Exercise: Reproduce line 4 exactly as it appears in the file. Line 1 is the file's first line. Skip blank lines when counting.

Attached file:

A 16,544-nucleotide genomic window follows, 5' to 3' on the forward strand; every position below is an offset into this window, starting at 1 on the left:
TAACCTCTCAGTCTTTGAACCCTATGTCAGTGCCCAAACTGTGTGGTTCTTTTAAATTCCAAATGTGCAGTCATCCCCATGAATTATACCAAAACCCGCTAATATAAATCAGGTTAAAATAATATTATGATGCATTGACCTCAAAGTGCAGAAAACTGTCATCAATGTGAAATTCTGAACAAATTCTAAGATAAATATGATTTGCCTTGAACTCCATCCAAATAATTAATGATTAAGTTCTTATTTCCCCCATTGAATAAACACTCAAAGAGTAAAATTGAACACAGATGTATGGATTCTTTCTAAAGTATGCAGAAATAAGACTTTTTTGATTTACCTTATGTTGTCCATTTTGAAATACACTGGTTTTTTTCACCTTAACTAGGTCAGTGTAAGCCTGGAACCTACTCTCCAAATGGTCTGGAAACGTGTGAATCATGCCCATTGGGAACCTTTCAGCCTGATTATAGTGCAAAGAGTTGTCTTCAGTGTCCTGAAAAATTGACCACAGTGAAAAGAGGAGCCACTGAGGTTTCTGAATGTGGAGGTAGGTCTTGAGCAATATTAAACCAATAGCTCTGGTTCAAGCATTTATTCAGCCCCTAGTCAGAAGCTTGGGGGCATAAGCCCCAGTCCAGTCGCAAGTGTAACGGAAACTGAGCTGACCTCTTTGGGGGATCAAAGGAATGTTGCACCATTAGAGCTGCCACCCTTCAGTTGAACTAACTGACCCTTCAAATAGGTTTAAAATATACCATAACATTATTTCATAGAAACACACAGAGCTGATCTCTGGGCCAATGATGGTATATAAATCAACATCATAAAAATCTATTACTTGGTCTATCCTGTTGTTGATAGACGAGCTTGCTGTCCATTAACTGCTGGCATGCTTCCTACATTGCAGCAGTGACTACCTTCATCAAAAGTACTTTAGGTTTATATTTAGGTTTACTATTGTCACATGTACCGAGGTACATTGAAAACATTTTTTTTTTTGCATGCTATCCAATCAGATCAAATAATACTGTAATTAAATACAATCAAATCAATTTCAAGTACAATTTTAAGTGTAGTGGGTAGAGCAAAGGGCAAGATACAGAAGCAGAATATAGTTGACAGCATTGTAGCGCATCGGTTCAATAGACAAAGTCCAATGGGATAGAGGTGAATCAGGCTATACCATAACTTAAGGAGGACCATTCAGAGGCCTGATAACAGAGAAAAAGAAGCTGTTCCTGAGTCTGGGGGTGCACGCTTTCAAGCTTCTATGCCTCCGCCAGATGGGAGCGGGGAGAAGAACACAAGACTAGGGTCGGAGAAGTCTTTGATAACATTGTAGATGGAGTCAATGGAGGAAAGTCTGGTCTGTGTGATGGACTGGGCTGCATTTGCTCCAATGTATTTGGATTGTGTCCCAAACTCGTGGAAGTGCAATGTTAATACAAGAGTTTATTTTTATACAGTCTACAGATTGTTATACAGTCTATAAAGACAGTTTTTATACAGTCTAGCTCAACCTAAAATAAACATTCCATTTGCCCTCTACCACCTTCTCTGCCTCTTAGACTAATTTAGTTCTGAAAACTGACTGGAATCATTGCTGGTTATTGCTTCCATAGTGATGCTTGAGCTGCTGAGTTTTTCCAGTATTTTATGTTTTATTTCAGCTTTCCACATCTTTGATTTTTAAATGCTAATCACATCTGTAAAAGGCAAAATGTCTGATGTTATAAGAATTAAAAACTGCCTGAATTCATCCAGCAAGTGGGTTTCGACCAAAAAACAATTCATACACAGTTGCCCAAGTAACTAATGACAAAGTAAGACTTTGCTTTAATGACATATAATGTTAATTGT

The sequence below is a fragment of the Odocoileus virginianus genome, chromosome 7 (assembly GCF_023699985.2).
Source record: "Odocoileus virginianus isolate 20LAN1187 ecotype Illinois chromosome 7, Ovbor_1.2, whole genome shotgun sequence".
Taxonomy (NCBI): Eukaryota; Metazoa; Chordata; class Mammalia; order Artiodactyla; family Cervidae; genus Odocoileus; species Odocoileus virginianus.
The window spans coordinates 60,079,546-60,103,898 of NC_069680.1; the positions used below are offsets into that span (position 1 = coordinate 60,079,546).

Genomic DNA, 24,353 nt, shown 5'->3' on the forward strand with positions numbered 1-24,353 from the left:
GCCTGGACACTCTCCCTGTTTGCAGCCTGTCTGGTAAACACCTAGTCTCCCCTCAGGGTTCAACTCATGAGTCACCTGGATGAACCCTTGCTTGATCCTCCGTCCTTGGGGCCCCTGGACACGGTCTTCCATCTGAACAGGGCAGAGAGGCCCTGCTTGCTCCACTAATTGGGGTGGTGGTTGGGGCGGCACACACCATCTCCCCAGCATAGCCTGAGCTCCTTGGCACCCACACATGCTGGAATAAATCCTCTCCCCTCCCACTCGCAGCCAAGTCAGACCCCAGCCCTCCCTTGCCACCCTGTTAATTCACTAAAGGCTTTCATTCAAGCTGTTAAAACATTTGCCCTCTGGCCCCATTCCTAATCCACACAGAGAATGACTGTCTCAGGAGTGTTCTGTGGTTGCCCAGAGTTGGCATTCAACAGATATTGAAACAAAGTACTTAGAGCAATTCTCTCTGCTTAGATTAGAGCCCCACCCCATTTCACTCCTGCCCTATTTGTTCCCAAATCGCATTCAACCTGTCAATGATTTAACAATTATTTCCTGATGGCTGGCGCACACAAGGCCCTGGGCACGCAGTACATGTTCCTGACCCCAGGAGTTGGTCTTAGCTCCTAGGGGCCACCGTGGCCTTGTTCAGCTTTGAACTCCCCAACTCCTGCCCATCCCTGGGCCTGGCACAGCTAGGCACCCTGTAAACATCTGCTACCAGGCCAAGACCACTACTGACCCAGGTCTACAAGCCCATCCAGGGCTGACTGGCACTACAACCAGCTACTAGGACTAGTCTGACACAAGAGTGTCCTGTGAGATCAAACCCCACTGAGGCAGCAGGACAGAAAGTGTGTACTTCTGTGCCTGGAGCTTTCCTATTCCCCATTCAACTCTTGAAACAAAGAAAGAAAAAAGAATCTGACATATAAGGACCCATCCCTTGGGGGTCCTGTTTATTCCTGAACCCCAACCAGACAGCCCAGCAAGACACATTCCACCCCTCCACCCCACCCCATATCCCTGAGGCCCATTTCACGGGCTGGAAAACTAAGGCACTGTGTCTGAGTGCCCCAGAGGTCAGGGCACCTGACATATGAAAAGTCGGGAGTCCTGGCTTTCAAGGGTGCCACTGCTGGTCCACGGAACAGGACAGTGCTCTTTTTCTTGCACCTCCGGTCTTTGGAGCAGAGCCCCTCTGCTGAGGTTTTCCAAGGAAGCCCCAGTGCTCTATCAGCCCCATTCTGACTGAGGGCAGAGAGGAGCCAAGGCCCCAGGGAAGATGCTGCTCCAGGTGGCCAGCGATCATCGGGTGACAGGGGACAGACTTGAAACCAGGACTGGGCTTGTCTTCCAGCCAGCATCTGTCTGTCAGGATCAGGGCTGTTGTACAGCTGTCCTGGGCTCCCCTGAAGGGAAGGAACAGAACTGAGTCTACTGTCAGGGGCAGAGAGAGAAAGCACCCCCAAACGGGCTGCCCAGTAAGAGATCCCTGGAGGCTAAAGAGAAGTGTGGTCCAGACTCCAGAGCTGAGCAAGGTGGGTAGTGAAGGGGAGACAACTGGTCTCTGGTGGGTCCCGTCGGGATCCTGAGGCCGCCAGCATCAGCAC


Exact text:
Source record: "Odocoileus virginianus isolate 20LAN1187 ecotype Illinois chromosome 7, Ovbor_1.2, whole genome shotgun sequence".